I am in favor of a uniformed, armed prescence in all 6 of our school buildings. Every school day, every building. From the time the first teacher arrives until the last bus pulls out in the afternoon. That is basically my proposal. I would like the District to explore the feasibility of hiring 6 or 7 retired police officers/security personnel to be placed in the 5 buildings that do not have an SRO. This is how I envision this would go:
The uniformed security guard would have a position near the front entrance doors with a desk and monitors that show the grounds and all exterior doors via cameras. This could be in a small enclosed area, though I would prefer it to be a small open section of the front lobby. Reason for that is simple. An enclosed room is the same as a policeman cruising the neighborhood in a patrol car, noticable but impersonal, as opposed to the officer walking the beat, visible and personal. I think for our younger students that is very important. The buzzer to allow entry would still be controlled by the secretary in the office – the guard should not be bogged down letting late students into the building – but should the guard notice something that alerts him he will be in radio contact to tell her not to buzz someone in. And there-in lies the key to hiring retired police officers. That sense that something just isn’t right. That sixth sense that is acquired only through years of looking for things that just don’t seem right. That is the one thing that the rest of us don’t have.
A police officer has been trained over the years, during countless long nights as a patrolman in a small town where hardly anything is going on, to keep alert to even the smallest ripple in normalcy. Where those less trained might be bored by the normal day to day comings and goings in a school lobby- drop off children, pick-up children, drop off forgotten homework, bring in cookies for a team day, fix the copy machines- a police officer is well aware that things are always routine, until they are not. They aren’t bored by the routine, they welcome it. I know we can spend a lot of money and make things more secure, but without a trained/armed human prescence I think all we are going to do is spend a lot of money and make things a little more secure.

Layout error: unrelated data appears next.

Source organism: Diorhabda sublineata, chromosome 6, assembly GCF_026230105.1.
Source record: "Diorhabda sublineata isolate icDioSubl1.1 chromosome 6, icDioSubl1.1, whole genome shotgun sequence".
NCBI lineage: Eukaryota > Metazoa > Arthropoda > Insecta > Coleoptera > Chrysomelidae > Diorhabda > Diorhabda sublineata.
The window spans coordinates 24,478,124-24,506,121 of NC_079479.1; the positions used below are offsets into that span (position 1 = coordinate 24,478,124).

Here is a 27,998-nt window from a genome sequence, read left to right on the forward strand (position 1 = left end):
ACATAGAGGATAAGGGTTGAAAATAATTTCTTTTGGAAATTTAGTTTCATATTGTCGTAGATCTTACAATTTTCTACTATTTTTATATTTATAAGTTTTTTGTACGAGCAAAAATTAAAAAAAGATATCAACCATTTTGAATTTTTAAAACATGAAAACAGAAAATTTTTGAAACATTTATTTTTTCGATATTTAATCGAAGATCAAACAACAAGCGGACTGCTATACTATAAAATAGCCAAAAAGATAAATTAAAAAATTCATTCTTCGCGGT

The number I read for an SRO was over $100,000. That was for one person, salary and benefits. I don’t know what we would need to pay retired police officers to entice them to do this job, but maybe we could hire 7 of them for not much more than the hundred thousand. No benefits. They are retired and have them. They have their pension. We need them for less than 180 days a year – 7 people for 5 buildings – and less than 8 hours a day. In the office they have a little Keurig machine. We supply the coffee. The lunch ladies bring him some lunch each day. In the beginning, parents drop off some cookies and pound cake for him. The kids learn his name and he says hi to them when they walk by. If there never was a Sandy Hook or a Columbine, this would still be a worthwhile idea.
If there are any retired police, security, military out there who have read this I am interested in knowing what you think of this idea. Specifically, could the town realistically expect to hire such people at such a reasonable wage for what amounts to part time work.